THE STATE OF SOUTH CAROLINA
In The Court of Appeals
City of Newberry, Appellant,
Newberry Electric Cooperative, Inc., Respondent.
Appeal From Newberry County
G. Thomas Cooper, Jr., Circuit Court Judge
REVERSED and REMANDED
Robert T. Bockman, of McNair Law Firm, of Columbia; and Eugene C. Griffith, Jr., of Rushing & Griffith, of Newberry, for appellant.
Thomas H. Pope, III, of Pope and Hudgens, of Newberry, for respondent.
SHULER, J.: The City of Newberry appeals a trial court order denying its request for an injunction barring Newberry Electric Cooperative, Inc. from providing electric service to an annexed area. We reverse and remand.
In February 1974, the City of Newberry annexed approximately 21.37 acres near state Highway 219 into its corporate limits. The area had been assigned in 1971 to the Newberry Electric Cooperative exclusively by the Public Service Commission (PSC) pursuant to the Territorial Assignment Act. Prior to 1991, however, the Cooperative never provided electric service to any customers in the area.
In 1999, construction began on a Burger King located in the annexed area. During construction, the City provided temporary electric service. As the restaurant neared completion, Roger Skeen, a co-owner, requested electric service from the Cooperative. Skeen, who previously had operated a Burger King within the city limits, knew the City's electric rates were approximately 40% higher than the Cooperative's.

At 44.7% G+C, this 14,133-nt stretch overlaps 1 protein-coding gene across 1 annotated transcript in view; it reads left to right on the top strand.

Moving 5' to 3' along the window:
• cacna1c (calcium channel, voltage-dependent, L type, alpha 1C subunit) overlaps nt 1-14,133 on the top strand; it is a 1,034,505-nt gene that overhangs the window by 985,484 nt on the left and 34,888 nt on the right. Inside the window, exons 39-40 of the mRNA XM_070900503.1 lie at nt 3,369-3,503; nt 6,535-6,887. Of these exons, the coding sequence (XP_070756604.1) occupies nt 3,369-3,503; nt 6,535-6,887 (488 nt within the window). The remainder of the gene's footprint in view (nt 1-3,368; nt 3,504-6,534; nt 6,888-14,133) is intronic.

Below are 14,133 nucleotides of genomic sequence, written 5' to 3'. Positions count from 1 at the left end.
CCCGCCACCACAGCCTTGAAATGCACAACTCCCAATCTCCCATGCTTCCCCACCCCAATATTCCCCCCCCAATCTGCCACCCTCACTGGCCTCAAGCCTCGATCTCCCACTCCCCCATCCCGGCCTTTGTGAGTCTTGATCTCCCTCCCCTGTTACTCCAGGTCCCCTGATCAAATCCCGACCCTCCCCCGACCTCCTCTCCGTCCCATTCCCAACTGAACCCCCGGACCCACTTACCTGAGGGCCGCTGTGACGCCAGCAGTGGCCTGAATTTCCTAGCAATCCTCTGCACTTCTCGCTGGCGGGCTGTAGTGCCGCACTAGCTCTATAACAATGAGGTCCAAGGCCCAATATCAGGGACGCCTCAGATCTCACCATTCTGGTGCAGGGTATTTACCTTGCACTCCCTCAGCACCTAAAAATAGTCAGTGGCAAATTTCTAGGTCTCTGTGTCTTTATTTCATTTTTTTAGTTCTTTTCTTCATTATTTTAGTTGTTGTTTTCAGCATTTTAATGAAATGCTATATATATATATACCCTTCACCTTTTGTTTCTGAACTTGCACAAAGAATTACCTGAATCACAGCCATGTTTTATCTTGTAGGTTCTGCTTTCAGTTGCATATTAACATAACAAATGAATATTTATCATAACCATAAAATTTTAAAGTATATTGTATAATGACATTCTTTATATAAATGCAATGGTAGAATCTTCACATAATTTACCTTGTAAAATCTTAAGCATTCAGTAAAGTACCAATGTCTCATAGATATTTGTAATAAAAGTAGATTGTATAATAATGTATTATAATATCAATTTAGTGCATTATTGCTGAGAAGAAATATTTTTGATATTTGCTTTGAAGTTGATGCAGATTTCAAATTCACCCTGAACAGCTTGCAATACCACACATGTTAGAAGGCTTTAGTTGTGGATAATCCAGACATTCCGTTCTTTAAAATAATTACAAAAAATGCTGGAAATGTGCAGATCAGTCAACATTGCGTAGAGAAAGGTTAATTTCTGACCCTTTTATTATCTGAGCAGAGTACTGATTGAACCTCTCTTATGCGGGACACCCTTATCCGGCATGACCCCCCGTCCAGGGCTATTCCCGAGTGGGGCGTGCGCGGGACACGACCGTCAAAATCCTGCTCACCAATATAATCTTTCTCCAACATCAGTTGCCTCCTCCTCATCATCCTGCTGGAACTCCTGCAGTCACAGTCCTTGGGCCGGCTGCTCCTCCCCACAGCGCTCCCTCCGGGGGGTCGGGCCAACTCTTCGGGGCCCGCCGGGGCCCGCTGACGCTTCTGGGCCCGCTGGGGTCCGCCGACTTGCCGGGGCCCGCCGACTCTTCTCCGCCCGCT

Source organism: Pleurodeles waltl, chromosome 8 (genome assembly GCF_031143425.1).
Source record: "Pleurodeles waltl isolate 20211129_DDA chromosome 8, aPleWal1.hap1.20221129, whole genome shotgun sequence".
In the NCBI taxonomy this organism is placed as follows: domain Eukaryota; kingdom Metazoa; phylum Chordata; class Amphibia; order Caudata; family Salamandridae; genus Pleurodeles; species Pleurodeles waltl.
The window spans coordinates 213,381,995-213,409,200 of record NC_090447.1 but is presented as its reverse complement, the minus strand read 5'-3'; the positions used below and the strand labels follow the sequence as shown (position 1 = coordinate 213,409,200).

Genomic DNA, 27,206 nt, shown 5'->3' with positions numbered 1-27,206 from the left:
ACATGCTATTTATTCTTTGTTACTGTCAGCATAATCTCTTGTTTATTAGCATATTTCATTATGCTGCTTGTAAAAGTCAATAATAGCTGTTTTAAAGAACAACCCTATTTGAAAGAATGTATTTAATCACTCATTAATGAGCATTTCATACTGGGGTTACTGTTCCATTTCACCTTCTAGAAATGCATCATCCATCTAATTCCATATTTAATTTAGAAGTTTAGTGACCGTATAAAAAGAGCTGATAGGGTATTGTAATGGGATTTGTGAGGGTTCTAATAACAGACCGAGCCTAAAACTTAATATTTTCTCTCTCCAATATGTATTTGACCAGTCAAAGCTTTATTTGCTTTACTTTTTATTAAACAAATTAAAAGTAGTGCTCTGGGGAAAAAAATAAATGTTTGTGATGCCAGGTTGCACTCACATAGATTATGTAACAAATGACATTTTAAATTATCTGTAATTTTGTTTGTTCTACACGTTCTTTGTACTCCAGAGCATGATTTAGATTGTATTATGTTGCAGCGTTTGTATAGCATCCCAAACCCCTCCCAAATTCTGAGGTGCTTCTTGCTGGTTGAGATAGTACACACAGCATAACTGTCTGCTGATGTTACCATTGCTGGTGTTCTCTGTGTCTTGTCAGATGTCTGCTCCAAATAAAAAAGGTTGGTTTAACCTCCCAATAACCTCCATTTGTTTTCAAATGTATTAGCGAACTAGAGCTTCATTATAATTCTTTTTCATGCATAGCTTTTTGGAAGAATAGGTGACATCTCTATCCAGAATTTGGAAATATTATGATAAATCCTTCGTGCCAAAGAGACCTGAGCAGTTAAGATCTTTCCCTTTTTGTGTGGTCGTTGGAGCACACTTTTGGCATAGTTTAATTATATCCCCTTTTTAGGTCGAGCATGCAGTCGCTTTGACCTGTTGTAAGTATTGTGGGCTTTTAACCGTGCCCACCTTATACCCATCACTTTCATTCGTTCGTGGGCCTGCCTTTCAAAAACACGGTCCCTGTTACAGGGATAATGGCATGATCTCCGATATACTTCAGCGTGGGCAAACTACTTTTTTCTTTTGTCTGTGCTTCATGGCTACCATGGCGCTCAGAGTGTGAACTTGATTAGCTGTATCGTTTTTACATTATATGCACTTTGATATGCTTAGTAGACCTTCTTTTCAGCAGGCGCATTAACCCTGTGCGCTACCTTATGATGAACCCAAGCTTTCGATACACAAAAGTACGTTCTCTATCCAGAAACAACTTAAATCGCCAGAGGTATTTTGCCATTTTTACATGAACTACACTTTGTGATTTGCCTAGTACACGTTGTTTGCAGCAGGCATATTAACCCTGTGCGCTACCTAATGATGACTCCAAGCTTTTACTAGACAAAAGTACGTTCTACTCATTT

In August 1999, a line supervisor informed Charles Guerry, the City's Utilities Director, that the Cooperative was attempting to connect service. Guerry visited the construction site and advised the Cooperative to stop the connection because the area was inside municipal limits. The Cooperative ignored Guerry's instruction and continued to connect service by dropping a line from one of its distribution poles that had been on the site for more than forty years.
The City brought this action in November 1999 seeking an order enjoining the Cooperative from furnishing electric power to the Burger King. The Cooperative answered and counterclaimed for, inter alia, a judgment declaring it legally entitled to provide service. On November 30, 2000, the trial court held a hearing. Relying on stipulated facts, (1) documentary evidence, and oral testimony, the court denied the City's request for an injunction and instead issued a declaratory judgment finding the Cooperative had a legal right to supply electric service to the Burger King. This appeal followed.
The material facts of this case, agreed to by written stipulation, are undisputed. As a result, this Court will review "whether the trial court properly applied the law to those facts." WDW Props. v. City of Sumter, 342 S.C. 6, 10, 535 S.E.2d 631, 632 (2000); see Duke Power Co. v. Laurens Elec. Co-op., Inc.,
344 S.C. 101, 543 S.E.2d 560 (Ct. App. 2001).
The City argues the trial court erred in finding the Cooperative could lawfully provide electric service to Burger King without the City's consent. We agree.